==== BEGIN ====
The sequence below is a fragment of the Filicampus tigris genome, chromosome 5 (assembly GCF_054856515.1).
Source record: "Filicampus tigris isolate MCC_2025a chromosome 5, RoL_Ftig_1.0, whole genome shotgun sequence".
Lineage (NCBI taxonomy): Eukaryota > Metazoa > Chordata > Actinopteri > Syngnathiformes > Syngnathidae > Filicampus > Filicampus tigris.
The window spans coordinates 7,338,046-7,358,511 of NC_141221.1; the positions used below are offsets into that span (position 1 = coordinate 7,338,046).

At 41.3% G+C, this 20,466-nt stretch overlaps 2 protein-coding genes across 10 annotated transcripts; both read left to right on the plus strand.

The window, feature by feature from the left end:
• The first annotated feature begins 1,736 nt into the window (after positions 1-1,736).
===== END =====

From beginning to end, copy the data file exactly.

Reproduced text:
The sequence below is a fragment of the Filicampus tigris genome, chromosome 5 (assembly GCF_054856515.1).
Source record: "Filicampus tigris isolate MCC_2025a chromosome 5, RoL_Ftig_1.0, whole genome shotgun sequence".
Lineage (NCBI taxonomy): Eukaryota > Metazoa > Chordata > Actinopteri > Syngnathiformes > Syngnathidae > Filicampus > Filicampus tigris.
The window spans coordinates 7,338,046-7,358,511 of NC_141221.1; the positions used below are offsets into that span (position 1 = coordinate 7,338,046).

At 41.3% G+C, this 20,466-nt stretch overlaps 2 protein-coding genes across 10 annotated transcripts; both read left to right on the plus strand.

The window, feature by feature from the left end:
• The first annotated feature begins 1,736 nt into the window (after positions 1-1,736).